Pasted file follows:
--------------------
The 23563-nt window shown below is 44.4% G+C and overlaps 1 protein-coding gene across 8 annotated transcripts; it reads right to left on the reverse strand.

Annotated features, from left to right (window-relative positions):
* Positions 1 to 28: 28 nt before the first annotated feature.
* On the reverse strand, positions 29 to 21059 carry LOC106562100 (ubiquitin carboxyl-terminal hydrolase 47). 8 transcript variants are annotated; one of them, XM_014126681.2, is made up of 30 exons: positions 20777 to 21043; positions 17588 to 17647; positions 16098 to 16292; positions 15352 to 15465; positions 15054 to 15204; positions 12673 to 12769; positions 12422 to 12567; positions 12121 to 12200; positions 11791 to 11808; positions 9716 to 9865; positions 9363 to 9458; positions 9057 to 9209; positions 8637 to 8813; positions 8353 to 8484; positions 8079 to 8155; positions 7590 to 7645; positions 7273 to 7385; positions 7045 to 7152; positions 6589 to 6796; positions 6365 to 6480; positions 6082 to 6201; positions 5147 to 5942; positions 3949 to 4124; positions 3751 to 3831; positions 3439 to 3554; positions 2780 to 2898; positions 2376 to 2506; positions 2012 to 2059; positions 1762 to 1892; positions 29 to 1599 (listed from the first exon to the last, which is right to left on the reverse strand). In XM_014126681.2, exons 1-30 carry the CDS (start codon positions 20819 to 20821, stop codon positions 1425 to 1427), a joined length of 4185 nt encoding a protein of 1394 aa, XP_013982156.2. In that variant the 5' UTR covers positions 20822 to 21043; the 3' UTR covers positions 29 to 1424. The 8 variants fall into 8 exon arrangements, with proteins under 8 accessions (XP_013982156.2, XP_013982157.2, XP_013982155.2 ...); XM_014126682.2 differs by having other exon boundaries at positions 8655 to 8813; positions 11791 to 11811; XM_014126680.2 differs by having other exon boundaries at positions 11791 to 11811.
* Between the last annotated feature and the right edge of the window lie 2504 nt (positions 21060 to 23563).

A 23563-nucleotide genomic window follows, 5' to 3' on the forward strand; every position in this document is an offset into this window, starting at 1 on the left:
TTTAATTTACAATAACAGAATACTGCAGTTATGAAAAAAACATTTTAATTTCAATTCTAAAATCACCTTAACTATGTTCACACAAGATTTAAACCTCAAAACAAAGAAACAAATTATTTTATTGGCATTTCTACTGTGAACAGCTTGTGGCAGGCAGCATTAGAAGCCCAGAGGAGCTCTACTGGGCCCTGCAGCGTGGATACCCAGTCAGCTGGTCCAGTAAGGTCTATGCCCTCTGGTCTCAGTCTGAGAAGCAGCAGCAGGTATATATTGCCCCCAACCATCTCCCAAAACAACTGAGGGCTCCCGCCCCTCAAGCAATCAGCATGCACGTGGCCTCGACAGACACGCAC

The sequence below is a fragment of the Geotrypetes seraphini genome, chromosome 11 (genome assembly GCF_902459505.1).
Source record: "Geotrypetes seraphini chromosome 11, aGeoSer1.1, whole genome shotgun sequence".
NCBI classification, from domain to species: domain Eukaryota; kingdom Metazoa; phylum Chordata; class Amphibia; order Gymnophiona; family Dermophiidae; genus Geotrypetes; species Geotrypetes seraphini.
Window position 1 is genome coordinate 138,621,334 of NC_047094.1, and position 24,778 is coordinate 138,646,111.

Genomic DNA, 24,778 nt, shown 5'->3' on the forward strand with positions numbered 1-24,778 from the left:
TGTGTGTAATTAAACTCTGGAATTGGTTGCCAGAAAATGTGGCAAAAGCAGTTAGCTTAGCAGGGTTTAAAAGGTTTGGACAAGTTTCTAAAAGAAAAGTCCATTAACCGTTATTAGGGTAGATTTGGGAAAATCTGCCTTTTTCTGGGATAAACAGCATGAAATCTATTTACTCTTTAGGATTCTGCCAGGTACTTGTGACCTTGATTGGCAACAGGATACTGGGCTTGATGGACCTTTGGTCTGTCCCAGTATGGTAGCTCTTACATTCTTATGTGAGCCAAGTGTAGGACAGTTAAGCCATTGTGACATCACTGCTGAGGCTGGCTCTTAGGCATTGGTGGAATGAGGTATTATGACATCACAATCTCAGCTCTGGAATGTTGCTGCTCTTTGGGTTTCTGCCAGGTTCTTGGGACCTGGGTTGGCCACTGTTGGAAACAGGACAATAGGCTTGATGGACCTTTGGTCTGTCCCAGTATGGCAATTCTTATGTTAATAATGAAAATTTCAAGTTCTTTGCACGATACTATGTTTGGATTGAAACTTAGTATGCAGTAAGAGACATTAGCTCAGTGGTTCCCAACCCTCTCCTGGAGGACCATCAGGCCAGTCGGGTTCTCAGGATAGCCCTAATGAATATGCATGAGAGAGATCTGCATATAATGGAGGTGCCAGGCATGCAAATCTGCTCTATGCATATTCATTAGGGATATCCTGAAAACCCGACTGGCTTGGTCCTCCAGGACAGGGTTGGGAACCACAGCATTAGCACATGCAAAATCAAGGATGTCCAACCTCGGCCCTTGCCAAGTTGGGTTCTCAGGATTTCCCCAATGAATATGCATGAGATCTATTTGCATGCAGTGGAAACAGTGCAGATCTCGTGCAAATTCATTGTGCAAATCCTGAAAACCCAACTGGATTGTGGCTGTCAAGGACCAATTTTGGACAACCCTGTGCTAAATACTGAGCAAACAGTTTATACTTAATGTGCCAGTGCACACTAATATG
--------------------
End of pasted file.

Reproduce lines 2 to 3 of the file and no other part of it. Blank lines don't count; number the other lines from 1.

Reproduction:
Annotated features, from left to right (window-relative positions):
* Positions 1 to 28: 28 nt before the first annotated feature.